United Nations

At the UN, young girls voice concerns about grown-up issues

UNITED NATIONS - Speaking bravely through her tears, 17-year-old Kemmeh Damba-Danjo from the Gambia told a room full of government delegates and non-governmental organization (NGO) representatives a story as sad as it is common - the tale of her 14-year-old cousin's death from birth complications. Her cousin had become pregnant by a boy who had broken his promise to marry her. She died, as so many teenage mothers do, within weeks of giving birth, from complications in delivery. Her infant died shortly thereafter.

If the baby had lived, said Ms. Damba-Danjo, who is both working and going to school, she would have taken the child as her own. She is already raising the child of her sister, who also died following pregnancy due to problems arising from her female genital cutting, a controversial tradition referred to by the United Nations as female genital mutilation (FGM), which is practiced in some parts of Africa.

"For how long should girls continue to die from pregnancy?" asked Ms. Damba-Danjo said at a 4 March 1998 roundtable discussion called "Listen to Girls." " I am appealing to all girls to prevent themselves from this problem."

Ms. Damba-Danjo was one of 15 young women who came from all over the world for the 42nd Session of the UN Commission on the Status of Women (CSW). The girls were sponsored by the NGO Committee on UNICEF's Working Group on Girls (NGO-WGGs) and their stories illustrated the human side of the reports and statistics which abounded at the meetings and workshops held here 2-13 March 1998.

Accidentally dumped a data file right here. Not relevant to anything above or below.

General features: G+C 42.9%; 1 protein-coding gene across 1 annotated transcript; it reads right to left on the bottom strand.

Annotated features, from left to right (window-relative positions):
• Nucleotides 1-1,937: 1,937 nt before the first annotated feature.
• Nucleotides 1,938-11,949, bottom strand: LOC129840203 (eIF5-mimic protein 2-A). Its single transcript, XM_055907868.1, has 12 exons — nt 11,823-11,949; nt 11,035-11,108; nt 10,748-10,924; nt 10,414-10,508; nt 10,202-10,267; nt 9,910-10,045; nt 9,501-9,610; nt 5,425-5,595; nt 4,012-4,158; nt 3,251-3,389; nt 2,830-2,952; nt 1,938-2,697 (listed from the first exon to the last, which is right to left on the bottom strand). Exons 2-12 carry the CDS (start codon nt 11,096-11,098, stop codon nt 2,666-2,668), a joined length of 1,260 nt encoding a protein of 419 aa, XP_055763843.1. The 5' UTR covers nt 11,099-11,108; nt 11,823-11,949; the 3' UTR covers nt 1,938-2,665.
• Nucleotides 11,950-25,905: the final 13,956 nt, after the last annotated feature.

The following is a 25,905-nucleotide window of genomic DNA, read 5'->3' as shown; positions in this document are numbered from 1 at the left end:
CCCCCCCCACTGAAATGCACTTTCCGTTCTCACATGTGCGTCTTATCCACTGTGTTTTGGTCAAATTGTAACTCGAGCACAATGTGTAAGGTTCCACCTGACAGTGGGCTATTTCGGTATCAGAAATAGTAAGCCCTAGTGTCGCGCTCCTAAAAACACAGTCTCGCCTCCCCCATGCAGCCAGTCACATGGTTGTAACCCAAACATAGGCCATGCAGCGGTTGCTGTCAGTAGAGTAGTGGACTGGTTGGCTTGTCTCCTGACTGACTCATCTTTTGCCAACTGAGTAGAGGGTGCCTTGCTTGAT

Following the schedule determined by the Beijing Platform for Action, adopted in 1995 at the Fourth World Conference on Women, the Commission met this year to assess progress in addressing four interrelated themes: human rights of women, women and armed conflict, violence against women, and the girl child.

Many agreed that these areas overlap considerably, and some said that the issues of the girl child are simply an earlier stage in a cycle of issues that affect women.

"The rights and needs of girls are central to the achievement of the human rights of women, the elimination of violence against women and protection of women in armed conflict," said Sree Gururaja, senior adviser on Gender and Development for UNICEF. "The themes should be considered in an interrelated manner."

In "Clearing a Path for Girls," a report published by the NGO Working Groups on Girls in New York and Geneva (WGGs), 248 NGO respondents from 87 countries identified areas of most and least progress regarding the situation of girls in their countries. Problems frequently mentioned were health and nutrition; economic exploitation; negative cultural attitudes and practices including FGM, early marriage, and adolescent pregnancy; and the "entrenched and widespread discrimination against women" which "constituted the single most persistent and deeply-rooted cause of all problems facing girls."